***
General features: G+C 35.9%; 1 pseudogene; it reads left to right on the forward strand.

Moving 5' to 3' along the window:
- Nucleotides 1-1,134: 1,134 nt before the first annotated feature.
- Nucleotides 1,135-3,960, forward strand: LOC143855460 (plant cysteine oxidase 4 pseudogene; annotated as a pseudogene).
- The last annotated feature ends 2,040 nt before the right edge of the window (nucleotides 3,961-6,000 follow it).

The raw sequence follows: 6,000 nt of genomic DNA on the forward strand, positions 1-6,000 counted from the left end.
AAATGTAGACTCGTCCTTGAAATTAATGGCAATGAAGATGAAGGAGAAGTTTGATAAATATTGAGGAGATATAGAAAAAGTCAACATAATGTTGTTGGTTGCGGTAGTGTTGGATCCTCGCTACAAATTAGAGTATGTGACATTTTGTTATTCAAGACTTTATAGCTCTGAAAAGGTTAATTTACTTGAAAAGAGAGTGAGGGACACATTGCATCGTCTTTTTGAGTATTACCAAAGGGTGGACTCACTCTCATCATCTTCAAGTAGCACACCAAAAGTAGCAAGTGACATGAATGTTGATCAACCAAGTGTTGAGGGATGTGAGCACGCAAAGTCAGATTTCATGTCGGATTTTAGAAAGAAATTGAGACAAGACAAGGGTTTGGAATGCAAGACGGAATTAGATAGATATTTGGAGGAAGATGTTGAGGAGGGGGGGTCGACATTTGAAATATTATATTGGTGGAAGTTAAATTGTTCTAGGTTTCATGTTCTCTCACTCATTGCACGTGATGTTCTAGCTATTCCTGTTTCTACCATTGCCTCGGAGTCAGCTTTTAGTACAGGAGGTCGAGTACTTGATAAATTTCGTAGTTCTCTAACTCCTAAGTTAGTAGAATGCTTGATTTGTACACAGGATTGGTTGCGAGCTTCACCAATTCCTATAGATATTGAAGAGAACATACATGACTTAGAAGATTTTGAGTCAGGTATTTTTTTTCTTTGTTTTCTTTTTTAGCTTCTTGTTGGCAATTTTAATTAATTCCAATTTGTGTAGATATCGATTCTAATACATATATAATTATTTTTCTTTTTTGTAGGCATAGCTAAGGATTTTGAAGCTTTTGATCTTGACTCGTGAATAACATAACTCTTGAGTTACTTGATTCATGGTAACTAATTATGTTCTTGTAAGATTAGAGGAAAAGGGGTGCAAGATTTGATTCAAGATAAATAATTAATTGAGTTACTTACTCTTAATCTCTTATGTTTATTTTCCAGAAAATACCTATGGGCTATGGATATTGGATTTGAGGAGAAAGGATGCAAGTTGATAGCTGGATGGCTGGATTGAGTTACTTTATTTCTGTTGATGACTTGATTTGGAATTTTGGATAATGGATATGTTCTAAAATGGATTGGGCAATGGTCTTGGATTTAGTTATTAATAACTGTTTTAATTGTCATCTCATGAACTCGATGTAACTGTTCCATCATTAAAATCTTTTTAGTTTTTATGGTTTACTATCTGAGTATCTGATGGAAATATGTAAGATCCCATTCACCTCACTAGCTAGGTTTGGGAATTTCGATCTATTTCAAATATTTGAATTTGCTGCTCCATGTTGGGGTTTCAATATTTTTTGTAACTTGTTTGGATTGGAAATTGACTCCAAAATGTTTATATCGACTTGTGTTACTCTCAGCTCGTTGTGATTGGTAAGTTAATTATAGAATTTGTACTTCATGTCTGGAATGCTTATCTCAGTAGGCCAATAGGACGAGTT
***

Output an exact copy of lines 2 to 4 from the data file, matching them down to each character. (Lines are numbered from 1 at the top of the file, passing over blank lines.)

Moving 5' to 3' along the window:
- Nucleotides 1-1,134: 1,134 nt before the first annotated feature.
- Nucleotides 1,135-3,960, forward strand: LOC143855460 (plant cysteine oxidase 4 pseudogene; annotated as a pseudogene).